Just what is at stake here? What does “harmfulness” mean in the conversation about cinematic violence, which has the feel of being beamed in from the ‘90s? Romer says the primary fear is that “seeing films with lots of gun violence will develop a more favorable attitude [in viewers] toward the use of guns and increase their likelihood of being seen as an effective way of dealing with conflict.” He points to Bandura’s famous bobo doll experiment to show how kids model the behavior of adults they see in media, and mentions the ready availability of guns in America to suggest the practical implications of this “more favorable attitude” toward gun violence. “Gun Violence Trends in Movies” also points to several studies that measured elevated aggression levels after watching violent media, including “Short-term and Long-term Effects of Violent Media on Aggression in Children and Adults,” which was co-authored by a co-author of “...Trends in Movies,” Ohio State professor Brad Bushman.

“In general what researchers find with violent media is that it does tend to have a temporary increase in aggression, but it’s very questionable how long that lasts,” said Patrick Markey, a professor at Villanova. “I like to think of it like any kind of art. If you go see a really sad movie, you’ll get sad afterward and feel bummed, but it doesn’t change you. You’re not depressed suddenly. Violence probably does the same thing. Right after we see a violent movie, we might be more hyped up about it, but it doesn’t change who we are.”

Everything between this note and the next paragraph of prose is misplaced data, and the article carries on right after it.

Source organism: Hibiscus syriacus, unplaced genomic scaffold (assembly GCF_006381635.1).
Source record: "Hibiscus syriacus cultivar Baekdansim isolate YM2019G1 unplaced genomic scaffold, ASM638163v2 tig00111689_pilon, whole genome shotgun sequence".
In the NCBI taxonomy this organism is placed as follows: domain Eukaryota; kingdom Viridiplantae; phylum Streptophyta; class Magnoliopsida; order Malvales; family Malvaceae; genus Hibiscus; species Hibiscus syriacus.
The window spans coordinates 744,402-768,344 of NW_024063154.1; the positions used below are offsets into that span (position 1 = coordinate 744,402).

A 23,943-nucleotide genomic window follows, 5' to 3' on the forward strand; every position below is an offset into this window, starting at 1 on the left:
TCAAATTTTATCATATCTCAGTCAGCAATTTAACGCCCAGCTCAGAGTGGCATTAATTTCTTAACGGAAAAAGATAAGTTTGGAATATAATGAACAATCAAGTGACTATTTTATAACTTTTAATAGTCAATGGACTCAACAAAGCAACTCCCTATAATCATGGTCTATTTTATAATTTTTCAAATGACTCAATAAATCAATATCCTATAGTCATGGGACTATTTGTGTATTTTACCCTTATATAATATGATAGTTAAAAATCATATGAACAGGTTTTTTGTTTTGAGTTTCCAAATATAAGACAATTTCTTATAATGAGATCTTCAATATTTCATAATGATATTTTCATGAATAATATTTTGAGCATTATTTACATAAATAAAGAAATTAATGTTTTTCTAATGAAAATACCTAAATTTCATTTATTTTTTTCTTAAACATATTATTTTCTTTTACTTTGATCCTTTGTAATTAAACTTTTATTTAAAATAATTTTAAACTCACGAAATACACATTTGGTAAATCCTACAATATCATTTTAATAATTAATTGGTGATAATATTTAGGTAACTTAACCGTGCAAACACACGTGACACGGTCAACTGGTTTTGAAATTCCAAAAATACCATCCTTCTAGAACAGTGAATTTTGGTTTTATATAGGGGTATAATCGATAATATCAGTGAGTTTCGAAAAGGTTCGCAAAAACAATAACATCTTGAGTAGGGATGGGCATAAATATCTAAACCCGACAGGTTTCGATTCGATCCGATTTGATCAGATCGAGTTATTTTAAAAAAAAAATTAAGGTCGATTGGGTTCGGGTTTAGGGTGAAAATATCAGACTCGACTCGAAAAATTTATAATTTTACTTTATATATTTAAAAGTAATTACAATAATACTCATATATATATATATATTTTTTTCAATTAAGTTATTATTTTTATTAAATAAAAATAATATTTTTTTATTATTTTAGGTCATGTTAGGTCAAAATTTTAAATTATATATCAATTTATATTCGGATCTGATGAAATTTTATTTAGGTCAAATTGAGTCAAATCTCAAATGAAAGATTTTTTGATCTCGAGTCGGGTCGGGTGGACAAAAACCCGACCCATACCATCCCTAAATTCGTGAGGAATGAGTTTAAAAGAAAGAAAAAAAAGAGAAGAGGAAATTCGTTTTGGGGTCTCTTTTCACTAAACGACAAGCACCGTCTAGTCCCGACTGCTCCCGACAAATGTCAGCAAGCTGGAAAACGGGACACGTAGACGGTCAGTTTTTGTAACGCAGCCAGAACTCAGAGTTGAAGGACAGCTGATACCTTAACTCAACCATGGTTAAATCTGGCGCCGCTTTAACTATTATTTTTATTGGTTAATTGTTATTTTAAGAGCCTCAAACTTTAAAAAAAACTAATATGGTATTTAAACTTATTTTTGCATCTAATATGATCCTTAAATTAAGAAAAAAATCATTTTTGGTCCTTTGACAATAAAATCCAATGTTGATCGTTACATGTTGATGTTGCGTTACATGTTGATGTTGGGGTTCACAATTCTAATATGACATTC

In 2014, Markey co-authored a paper in Human Communication Research called “Violent Movies and Severe Acts of Violence: Sensationalism Versus Science” that challenged some of the claims in “Gun Violence Trends in Movies” and found that “although watching a violent film does not seem to be related to shifts in homicide or aggravated assault rates, such exposure may affect other types of less severe aggressive behaviors such as bullying, spreading gossip, minor fights at school, pushing and shoving, or hurling insults.” Violence in PG-13 movies may be on the rise since 1985 (a point in Romer’s paper that Markey doesn’t contest) but as the Washington Post pointed out in December, gun violence in the U.S. has been on the wane since 1993. The “sensationalism” in the title of Markey’s paper refers to the way Romer’s findings were pegged on extreme acts of violence like the Aurora shooting, as opposed to overall trends. (The Attenberg Public Policy Center than issued a response to the response.)